A Geranium Dress for Hazel in Kokka Double GauzeJuly 6, 2017 / byRachel / Categories : Feeds
We try not to cater to all of her demands. And in time, she is learning to become more and more flexible. But one demand I am happily willing to oblige is her desire to wear the handmade clothes I've made. (Ok, that and the purple plate.) ;) Unfortunately, being she had only two favorite dresses, I'm just not that great at keeping up on laundry.
Being our fourth girl, Hazel has fewer clothes than one might expect. The clothes I made or purchased for Tia and definitely Indigo are faded and even threadbare by this point. Most were really not wearable anymore. That leaves her with the dresses I made for Iris. It was time to add a few more to her wardrobe.
Since she loves the Geranium dress style, I decided to make her another, this time in an embroidered double gauze. It's hard to see the embroidery in these photos but it's beautiful in real life. It's a Kokka fabric with white embroidery on a cream double gauze. There are trees, flowers, and owls spaced throughout the fabric. I bought it at Miss Matatabi but I think it's sold out now. (You can see an image of what it looks like here.)
Hazel was hooked upon seeing the owls and now her "owl dress" is on her short list of the dresses she requests.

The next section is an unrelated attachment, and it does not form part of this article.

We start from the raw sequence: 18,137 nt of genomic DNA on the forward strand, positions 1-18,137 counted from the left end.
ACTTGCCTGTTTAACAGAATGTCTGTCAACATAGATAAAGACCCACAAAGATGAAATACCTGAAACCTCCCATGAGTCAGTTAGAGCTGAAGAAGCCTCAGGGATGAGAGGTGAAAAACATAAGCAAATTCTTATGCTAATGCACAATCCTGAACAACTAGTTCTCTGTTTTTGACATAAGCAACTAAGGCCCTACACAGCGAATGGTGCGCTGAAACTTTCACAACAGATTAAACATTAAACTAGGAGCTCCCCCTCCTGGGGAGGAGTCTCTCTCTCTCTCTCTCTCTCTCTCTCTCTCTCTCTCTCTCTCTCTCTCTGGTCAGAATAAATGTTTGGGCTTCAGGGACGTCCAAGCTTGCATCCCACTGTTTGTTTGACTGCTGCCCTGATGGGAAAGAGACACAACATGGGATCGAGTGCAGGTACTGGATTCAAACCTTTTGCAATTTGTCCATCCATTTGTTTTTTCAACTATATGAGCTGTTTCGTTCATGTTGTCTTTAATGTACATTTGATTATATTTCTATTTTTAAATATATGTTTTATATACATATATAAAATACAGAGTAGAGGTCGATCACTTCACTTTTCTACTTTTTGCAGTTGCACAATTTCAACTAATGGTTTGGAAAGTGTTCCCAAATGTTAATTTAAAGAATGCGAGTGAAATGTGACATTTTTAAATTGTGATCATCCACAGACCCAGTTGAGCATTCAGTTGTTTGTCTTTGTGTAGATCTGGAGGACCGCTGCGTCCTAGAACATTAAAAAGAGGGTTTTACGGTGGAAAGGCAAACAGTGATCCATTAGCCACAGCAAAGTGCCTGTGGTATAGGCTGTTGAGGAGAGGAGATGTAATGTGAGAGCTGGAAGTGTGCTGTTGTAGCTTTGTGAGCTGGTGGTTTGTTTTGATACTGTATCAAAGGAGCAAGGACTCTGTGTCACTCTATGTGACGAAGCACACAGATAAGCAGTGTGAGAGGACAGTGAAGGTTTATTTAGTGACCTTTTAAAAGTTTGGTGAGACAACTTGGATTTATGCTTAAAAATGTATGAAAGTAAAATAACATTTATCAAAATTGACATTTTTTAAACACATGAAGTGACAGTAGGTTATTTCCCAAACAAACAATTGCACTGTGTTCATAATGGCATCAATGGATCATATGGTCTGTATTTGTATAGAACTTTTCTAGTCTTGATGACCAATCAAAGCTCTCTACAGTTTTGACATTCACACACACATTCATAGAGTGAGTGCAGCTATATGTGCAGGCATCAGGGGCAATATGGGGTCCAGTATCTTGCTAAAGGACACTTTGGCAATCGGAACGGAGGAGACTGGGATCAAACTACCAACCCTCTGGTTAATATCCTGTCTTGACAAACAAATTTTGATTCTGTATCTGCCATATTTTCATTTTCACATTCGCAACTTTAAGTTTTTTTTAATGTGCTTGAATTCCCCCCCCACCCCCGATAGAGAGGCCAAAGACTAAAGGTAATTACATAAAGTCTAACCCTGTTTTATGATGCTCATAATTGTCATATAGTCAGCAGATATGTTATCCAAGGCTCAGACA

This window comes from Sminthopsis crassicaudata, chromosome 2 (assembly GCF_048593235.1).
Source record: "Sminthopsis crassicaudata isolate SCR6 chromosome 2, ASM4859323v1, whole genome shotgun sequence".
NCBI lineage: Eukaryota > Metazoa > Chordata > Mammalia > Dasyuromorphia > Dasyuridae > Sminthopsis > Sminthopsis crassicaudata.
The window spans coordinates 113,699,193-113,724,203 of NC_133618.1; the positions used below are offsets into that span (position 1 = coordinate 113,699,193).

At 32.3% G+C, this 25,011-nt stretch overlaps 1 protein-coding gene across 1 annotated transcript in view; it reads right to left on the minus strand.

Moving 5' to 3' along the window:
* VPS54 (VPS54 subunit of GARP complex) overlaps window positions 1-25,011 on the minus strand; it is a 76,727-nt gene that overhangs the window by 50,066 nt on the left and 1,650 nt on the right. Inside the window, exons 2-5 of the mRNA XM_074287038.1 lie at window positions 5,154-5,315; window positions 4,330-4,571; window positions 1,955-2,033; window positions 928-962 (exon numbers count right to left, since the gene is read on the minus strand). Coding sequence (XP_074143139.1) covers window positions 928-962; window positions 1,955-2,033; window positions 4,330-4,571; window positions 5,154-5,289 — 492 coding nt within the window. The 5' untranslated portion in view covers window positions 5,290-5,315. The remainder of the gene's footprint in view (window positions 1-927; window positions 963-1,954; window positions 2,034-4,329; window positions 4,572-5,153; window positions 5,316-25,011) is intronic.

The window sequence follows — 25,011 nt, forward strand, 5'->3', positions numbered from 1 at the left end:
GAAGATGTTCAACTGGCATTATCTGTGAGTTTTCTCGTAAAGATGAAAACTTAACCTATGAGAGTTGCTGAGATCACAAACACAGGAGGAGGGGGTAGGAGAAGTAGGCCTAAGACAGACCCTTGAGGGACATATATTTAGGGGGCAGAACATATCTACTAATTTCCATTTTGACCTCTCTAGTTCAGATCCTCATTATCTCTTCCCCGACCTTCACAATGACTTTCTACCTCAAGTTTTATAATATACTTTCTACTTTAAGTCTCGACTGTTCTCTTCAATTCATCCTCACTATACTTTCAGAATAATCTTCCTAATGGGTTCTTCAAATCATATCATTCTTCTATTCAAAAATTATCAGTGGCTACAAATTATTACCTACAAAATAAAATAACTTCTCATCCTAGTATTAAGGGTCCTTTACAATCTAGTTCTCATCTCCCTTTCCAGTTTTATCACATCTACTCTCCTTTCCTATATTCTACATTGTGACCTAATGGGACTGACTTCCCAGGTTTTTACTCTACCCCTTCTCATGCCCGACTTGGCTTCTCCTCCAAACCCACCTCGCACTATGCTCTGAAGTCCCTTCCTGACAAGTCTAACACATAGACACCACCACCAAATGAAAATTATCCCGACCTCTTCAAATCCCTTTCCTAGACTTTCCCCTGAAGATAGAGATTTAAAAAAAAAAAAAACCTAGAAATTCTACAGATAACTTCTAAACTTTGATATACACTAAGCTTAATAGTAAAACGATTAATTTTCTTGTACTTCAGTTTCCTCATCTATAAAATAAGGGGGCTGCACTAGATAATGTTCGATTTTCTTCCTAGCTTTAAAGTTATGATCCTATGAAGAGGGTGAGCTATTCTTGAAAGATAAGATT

The Geranium dress is my very favorite girls pattern for this age. I think it's so classic and adorable. I left the pattern out on my sewing table because I am hoping to sew two more for her this summer.
I chose the pleats this time, after I realized how much I love them in double gauze on this dress for Iris.
I had always envisioned pleats to look best in a more stable fabric. But that makes them look crisp and more formal, I think. Using pleats in a looser weave like double gauze gives a more casual feel.
We went to a pond to feed some ducks, but it turned out the turtles (or turt-loes as Hazel calls them) were also eager to be fed. It's been dry here, as it often is during our hot summer months, so the pond has largely receded leaving in its place so much mud.
That did not, however, deter Hazel from getting in there and feeding her turt-loes.
This is a syndicated post. Please visit the original author at Stitched Together
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